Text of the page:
Tapping China’s vast shale-gas reserves has proved more difficult than government planners in Beijing once hoped. In 2012, China’s National Energy Administration projected that, by 2020, from 60 billion to 80 billion cubic meters (bcm) of domestic shale gas would be pumped annually. Earlier this week the country’s energy chief, Wu Xinxiong, slashed the goal in half, to 30 billion bcm by 2020.
According to the U.S. Energy Information Administration, China’s holds the world’s largest reserves of theoretically recoverable shale gas. But much of it is locked in mountainous regions in western China.
While China’s leaders—concerned about steeply rising energy demand accompanying rapid urbanization—dearly want to emulate the U.S.’s shale-gas boom, it turns out Americans have several practical advantages. For starters, the U.S. shale-gas revolution kicked off in fairly accessible regions: the flatlands of Texas, North Dakota, and Pennsylvania.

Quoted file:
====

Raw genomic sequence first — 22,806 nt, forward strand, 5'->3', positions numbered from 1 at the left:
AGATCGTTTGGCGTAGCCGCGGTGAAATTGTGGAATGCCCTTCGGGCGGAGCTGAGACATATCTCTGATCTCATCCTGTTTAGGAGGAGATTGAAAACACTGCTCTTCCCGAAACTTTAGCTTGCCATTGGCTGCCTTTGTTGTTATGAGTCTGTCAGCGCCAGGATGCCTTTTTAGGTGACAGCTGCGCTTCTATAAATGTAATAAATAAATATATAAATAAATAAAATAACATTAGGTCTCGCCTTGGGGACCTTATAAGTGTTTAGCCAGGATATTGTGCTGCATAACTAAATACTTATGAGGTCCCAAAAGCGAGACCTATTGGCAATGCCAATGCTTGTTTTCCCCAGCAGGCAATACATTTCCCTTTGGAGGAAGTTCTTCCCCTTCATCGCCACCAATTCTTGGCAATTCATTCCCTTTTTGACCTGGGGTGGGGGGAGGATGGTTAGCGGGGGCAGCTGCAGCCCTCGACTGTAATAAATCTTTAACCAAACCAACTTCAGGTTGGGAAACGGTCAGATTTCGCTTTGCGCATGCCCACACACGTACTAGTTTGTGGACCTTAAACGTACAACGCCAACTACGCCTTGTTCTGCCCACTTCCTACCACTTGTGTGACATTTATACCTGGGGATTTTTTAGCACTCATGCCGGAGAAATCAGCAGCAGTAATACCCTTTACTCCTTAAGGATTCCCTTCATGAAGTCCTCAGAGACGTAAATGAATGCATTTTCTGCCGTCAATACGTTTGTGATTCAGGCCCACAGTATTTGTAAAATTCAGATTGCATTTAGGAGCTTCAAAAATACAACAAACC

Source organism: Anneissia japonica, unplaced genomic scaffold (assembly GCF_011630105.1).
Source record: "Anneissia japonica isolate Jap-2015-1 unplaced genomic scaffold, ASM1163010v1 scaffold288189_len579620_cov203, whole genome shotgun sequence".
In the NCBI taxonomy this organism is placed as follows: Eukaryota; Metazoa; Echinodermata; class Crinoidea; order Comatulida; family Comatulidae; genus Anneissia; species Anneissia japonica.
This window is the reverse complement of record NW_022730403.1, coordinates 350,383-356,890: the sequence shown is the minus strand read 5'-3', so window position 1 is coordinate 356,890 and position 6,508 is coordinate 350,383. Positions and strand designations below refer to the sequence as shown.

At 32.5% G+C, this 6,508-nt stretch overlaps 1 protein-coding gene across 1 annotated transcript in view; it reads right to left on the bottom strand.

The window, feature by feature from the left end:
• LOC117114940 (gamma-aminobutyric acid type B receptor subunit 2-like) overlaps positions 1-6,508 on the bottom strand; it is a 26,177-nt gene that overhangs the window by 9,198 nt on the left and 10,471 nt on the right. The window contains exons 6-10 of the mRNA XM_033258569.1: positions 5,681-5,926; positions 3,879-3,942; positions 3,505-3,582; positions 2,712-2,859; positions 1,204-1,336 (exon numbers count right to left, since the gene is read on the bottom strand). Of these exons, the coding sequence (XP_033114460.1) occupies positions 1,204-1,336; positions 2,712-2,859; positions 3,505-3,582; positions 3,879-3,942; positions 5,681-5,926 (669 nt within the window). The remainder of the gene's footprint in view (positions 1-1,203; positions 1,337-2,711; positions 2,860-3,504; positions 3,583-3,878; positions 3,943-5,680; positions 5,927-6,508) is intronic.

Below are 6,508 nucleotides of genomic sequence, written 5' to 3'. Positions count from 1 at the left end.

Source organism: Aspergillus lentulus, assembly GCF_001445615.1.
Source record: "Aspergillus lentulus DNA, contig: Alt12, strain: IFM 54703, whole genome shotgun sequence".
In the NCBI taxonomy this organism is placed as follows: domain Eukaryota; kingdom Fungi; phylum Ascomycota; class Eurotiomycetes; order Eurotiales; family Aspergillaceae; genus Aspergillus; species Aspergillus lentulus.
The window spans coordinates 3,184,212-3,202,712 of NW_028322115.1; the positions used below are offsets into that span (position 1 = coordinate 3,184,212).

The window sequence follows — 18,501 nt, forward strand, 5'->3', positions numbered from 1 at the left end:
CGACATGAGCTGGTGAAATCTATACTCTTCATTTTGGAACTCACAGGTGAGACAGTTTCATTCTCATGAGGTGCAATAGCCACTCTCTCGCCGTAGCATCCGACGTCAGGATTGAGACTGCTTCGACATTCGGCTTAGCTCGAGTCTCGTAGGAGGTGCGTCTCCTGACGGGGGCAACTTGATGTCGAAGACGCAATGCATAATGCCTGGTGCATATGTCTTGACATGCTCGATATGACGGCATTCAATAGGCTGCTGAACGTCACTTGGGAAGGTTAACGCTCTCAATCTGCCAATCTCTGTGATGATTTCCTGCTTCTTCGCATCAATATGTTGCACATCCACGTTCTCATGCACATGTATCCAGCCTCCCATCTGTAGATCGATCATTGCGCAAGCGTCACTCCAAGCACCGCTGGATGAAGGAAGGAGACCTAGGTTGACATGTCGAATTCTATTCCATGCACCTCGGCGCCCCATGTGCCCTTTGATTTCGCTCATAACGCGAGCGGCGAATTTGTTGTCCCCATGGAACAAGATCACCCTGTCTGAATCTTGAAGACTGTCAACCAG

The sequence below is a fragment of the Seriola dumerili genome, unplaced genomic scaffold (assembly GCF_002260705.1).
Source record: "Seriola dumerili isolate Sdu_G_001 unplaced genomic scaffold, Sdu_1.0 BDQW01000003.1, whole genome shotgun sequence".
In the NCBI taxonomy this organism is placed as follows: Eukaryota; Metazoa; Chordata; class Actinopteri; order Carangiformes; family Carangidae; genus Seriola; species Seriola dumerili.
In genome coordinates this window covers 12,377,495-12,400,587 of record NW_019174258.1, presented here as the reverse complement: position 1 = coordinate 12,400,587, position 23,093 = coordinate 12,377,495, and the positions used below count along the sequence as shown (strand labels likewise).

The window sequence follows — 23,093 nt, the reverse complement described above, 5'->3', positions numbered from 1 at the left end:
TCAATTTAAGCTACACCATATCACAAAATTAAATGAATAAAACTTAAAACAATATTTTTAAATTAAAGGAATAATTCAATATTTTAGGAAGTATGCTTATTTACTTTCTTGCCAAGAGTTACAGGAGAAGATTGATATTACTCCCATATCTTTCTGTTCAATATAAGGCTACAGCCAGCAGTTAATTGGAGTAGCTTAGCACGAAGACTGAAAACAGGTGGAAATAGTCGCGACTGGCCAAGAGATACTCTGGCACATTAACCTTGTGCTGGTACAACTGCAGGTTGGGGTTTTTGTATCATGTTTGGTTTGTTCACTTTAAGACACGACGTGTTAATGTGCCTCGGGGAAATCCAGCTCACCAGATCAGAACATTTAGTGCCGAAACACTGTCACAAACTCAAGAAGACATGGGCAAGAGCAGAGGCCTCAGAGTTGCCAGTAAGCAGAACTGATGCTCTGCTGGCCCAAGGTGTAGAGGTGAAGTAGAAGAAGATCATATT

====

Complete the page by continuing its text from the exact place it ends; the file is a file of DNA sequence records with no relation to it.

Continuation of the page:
So far, explorations in China have identified only one clearly promising shale play: Fuling shale gas field, near the western megalopolis of Chongqing. Sinopec, which controls the Fuling field, projects that its annual shale gas production will reach 5 bcm by 2015 and 10 bcm by 2017. (China trivia fact: Fuling was also the site of River Town, well-known journalist Peter Hessler’s first book chronicling his years as a Peace Corps volunteer in the then-small city on the Yangtze.)
With no other comparable sites yet identified, it’s not clear where the other 20 bcm may come from. While Sinopec is currently at the forefront of China’s shale-gas development, two foreign companies, Royal Dutch Shell and Hess, have secured production-sharing contracts for other potential sites.